Smoke chokes Beijing
By avalon on Jun 21, 2006
How to stop the smoke?
Beijing has a pollution problem. Part of that problem comes from burning off of straw in the provinces surrounding it. Officially this is banned, so the column says. If it is banned then someone should be out there enforcing the ban, not twiddling their thumbs and mumbling. No wonder I see so much flagrant violation of common law every day - nobody actually enforces anything apart from censorship of the media. Fine the farmers 3000 yuan if they get caught burning off, each time they get caught. Yes, that's a huge amount of money to them, but the consequences need to be severe or else they'll just ignore the rules - like they do now. If the farmers have low incomes and cannot afford to pay for other ways in which to dispose of the straw then I have some suggestions:
- 1. Increase the cost of whatever it is they sell so they make more money to use more expensive ways to dispose of straw
- 2. Government subsides the construction of alternative methods of disposing of straw
Beijing's problem is a problem for the world. Everyone needs to be looking at finding ways to cut greenhouse gasses. Burning straw and the pollution it puts in the atmosphere is a global problem and needs to be stopped. It is compounded in Beijing because of local conditions - both weather and geographical. If the worst comes to worst, just relocate the farmers and prohibit that kind of farming close to Beijing. As it stands now, 20,000,000 people or more suffer for days because nobody has helped these farmers find a better solution.
Pilots Pose Problem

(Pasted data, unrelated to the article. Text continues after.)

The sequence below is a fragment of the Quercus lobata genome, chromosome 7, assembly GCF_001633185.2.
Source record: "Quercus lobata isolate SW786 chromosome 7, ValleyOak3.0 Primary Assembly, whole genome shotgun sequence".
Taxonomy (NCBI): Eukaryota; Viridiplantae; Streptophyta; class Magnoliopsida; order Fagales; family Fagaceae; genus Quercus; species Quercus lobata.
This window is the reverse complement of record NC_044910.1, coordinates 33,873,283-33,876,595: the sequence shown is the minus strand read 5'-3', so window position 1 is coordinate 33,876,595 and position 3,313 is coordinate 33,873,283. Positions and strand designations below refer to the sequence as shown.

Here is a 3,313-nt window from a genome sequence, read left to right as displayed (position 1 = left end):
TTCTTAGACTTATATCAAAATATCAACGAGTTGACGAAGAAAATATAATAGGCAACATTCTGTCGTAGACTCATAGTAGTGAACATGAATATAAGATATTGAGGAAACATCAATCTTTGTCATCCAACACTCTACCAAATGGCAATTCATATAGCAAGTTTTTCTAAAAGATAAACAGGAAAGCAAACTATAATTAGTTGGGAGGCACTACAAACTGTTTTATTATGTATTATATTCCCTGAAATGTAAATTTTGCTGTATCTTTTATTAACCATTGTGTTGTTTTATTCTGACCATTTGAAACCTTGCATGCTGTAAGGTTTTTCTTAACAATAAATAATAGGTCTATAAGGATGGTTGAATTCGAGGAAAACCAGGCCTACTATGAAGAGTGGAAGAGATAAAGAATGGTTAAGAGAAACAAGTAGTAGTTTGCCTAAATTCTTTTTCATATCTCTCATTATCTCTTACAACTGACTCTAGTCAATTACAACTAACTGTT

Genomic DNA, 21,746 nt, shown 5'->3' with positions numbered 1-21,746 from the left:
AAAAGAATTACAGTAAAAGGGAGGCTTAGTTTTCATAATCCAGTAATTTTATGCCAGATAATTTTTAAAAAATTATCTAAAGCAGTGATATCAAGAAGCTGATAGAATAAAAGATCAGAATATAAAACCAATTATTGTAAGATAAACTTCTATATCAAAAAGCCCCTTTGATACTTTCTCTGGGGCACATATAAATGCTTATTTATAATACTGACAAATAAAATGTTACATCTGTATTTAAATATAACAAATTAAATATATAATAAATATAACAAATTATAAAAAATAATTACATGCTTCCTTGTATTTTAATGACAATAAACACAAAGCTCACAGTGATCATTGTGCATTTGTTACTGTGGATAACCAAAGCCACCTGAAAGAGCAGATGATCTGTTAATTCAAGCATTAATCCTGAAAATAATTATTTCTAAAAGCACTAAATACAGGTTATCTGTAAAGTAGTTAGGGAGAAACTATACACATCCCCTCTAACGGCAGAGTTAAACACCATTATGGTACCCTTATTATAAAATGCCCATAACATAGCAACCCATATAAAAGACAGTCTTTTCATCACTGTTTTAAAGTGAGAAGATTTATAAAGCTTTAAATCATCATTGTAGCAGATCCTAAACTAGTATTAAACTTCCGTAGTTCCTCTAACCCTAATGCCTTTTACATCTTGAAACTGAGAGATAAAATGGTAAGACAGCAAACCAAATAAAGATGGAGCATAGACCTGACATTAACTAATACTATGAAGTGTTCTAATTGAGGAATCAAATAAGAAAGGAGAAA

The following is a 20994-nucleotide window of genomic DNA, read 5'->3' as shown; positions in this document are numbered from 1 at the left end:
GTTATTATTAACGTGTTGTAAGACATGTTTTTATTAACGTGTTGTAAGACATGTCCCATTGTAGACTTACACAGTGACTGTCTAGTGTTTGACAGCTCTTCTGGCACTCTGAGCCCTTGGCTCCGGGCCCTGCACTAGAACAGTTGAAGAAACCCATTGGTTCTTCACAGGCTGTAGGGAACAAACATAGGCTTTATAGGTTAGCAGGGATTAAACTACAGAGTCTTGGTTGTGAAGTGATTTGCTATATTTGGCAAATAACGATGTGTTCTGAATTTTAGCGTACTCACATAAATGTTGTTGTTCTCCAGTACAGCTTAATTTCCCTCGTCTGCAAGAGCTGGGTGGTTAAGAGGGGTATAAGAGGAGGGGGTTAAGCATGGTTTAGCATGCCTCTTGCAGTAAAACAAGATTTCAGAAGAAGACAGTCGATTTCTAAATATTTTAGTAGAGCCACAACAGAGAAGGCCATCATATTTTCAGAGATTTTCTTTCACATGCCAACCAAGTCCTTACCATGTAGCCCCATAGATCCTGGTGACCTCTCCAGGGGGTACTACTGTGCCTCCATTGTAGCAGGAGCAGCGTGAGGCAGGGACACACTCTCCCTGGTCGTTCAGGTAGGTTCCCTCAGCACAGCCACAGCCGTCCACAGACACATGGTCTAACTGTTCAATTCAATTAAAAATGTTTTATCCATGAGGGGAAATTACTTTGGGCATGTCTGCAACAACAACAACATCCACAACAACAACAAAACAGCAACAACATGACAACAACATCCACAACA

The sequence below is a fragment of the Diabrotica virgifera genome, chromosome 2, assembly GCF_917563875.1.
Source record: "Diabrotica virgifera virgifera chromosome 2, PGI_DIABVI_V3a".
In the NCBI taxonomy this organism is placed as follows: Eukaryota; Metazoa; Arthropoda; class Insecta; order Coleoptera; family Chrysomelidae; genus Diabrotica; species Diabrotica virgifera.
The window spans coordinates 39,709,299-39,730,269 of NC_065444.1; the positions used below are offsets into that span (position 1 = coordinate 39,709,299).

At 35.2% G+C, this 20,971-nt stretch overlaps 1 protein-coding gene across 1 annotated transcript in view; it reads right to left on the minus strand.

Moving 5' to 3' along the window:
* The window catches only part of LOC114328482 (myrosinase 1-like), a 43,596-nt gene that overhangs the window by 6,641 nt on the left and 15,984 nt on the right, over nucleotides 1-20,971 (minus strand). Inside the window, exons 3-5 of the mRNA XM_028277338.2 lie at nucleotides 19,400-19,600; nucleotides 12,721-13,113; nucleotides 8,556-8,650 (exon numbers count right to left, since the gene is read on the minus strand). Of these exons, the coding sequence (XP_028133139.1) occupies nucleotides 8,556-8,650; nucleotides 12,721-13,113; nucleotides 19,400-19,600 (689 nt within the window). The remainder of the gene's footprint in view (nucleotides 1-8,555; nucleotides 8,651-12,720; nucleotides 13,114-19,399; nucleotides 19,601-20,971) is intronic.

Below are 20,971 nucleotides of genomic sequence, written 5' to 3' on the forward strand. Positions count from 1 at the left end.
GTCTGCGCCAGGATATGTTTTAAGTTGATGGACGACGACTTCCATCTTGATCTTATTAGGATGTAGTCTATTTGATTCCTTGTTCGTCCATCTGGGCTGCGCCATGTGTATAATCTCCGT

This column is almost laughable. It would seem that China is just starting to wake up to what it means to have competition and some of its employees, such as pilots, are learning that they don't have to put up with the poor living and pay conditions offered from working as a state employee. Well isn't that a shame? You know what we do in other places of the world to combat that? Increase working and living conditions and pay to be more competitive. That is the only real alternative here. Otherwise, when it comes time to train and become a pilot, the better pilots will always choose to work with the better - non-state run - airlines and the state-run airlines will become home to 2nd rate pilots. Would you choose to fly on a state-run airline if you knew that the pilots were 2nd class? Probably not. The real solution here is for the government to get out of the business of airlines and leave it to companies that are not state-run or state-backed and can respond to changing market conditions more rapidly and more appropriately than with contracts to lock in pilots for years and years. Such contracts could be far worse for China Eastern - if they lock pilots in and have poor contracts that do not let pilots escape if they want to, why would pilots want to work there to start with?